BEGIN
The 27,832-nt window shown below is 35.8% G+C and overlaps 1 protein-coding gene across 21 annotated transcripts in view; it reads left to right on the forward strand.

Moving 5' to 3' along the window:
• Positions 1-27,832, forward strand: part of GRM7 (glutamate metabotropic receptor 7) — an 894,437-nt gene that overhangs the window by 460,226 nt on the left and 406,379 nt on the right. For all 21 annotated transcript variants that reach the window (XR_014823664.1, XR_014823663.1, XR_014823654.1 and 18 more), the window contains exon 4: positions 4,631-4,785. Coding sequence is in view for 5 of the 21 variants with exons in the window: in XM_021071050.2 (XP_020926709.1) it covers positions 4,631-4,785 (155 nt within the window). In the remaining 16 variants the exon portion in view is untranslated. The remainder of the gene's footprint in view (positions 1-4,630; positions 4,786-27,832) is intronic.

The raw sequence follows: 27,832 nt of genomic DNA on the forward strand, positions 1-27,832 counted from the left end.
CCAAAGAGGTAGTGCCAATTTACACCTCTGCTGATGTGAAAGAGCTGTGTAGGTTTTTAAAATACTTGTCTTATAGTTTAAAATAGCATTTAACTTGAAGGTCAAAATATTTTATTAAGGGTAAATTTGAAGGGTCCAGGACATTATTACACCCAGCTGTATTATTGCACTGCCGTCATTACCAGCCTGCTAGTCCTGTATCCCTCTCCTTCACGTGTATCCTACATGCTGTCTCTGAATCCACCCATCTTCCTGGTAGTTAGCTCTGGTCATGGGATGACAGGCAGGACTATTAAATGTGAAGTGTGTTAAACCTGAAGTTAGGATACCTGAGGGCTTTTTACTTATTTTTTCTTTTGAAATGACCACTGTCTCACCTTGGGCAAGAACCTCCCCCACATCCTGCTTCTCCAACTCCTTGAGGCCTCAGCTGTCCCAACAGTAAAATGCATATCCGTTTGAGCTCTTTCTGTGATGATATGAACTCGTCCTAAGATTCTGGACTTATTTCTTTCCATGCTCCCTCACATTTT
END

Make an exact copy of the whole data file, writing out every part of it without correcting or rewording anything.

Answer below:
The 27,832-nt window shown below is 35.8% G+C and overlaps 1 protein-coding gene across 21 annotated transcripts in view; it reads left to right on the forward strand.

Moving 5' to 3' along the window:
• Positions 1-27,832, forward strand: part of GRM7 (glutamate metabotropic receptor 7) — an 894,437-nt gene that overhangs the window by 460,226 nt on the left and 406,379 nt on the right. For all 21 annotated transcript variants that reach the window (XR_014823664.1, XR_014823663.1, XR_014823654.1 and 18 more), the window contains exon 4: positions 4,631-4,785. Coding sequence is in view for 5 of the 21 variants with exons in the window: in XM_021071050.2 (XP_020926709.1) it covers positions 4,631-4,785 (155 nt within the window). In the remaining 16 variants the exon portion in view is untranslated. The remainder of the gene's footprint in view (positions 1-4,630; positions 4,786-27,832) is intronic.

The raw sequence follows: 27,832 nt of genomic DNA on the forward strand, positions 1-27,832 counted from the left end.
CCAAAGAGGTAGTGCCAATTTACACCTCTGCTGATGTGAAAGAGCTGTGTAGGTTTTTAAAATACTTGTCTTATAGTTTAAAATAGCATTTAACTTGAAGGTCAAAATATTTTATTAAGGGTAAATTTGAAGGGTCCAGGACATTATTACACCCAGCTGTATTATTGCACTGCCGTCATTACCAGCCTGCTAGTCCTGTATCCCTCTCCTTCACGTGTATCCTACATGCTGTCTCTGAATCCACCCATCTTCCTGGTAGTTAGCTCTGGTCATGGGATGACAGGCAGGACTATTAAATGTGAAGTGTGTTAAACCTGAAGTTAGGATACCTGAGGGCTTTTTACTTATTTTTTCTTTTGAAATGACCACTGTCTCACCTTGGGCAAGAACCTCCCCCACATCCTGCTTCTCCAACTCCTTGAGGCCTCAGCTGTCCCAACAGTAAAATGCATATCCGTTTGAGCTCTTTCTGTGATGATATGAACTCGTCCTAAGATTCTGGACTTATTTCTTTCCATGCTCCCTCACATTTT